Arad talked about meeting the families, the burdens he faced, and how he’d agonized over the contentious issue of designating fallen rescue workers. “Every way you find to resolve this satisfies some,” he said, “but causes pain and anguish to others.” His utter lack of polish and endearingly geeky manner felt pure and unrehearsed. A similar performance from an experienced architect would have created a credibility problem, but coming from him, here, it felt like a validation of the process. This open, anonymous memorial competition—which drew more than 5000 entries—had yielded an anonymous, unheralded winner.
I wish I could be as enthusiastic about Arad’s design, which still feels vague and unfinished. But it has made abundantly clear, however, the state of Libeskind’s site plan.
For the past six months, critics have claimed that his master plan, “Memory Foundations,” was being eviscerated. I disagreed. I felt most of the changes had been at the site’s edges. In fact, given the intense and conflicting pressures on the site, I thought the plan had changed surprisingly little. Until this presentation.
The jury, who by all accounts operated independently, chose a memorial that essentially repudiated the master plan. Arad’s original scheme had a long, skinny, awkward structure (it didn’t even look like a building) bordering West Street, which resulted in a sterile plaza punctuated by two huge, 30-foot depressions outlining the footprints of the former towers.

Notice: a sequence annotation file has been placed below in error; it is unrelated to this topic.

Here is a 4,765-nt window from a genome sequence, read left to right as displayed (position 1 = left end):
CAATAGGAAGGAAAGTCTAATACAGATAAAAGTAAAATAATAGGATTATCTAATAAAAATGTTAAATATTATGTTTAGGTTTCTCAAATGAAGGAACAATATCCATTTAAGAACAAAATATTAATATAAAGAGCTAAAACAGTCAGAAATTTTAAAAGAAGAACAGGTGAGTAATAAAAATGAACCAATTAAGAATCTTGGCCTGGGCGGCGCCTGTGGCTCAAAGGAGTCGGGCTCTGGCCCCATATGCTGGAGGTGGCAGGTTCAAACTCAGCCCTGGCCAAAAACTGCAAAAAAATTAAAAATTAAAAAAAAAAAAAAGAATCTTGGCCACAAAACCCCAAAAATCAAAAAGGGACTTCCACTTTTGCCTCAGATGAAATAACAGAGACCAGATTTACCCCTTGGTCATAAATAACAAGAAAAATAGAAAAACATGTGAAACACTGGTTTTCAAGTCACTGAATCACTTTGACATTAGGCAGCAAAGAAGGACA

Arad’s revisions were apparently done in concert with the jury and the LMDC—and they’re substantial. Noted landscape architect Walker joined the design team and, judging from the changes, it seems his role involved softening the plaza with trees. “Reflecting Absence” is now a hybrid: part memorial/part “urban forest” (as Walker called it in his remarks).
The current plan reduces Libeskind’s cultural building, which initially cantilevered over portions of the footprints; now a line of trees separates the street from the footprints of the north tower. The above-grade portion of the cultural building has been tucked into the southwest corner of Fulton and Greenwich, while the rest of the program—the cantilevered part—has presumably been placed underground.
After the event, I asked Nina Libeskind, Daniel’s wife and business partner, about the change. “Your cultural building did a good job of hooding the memorial from Fulton Street,” I said. “What happened to it?”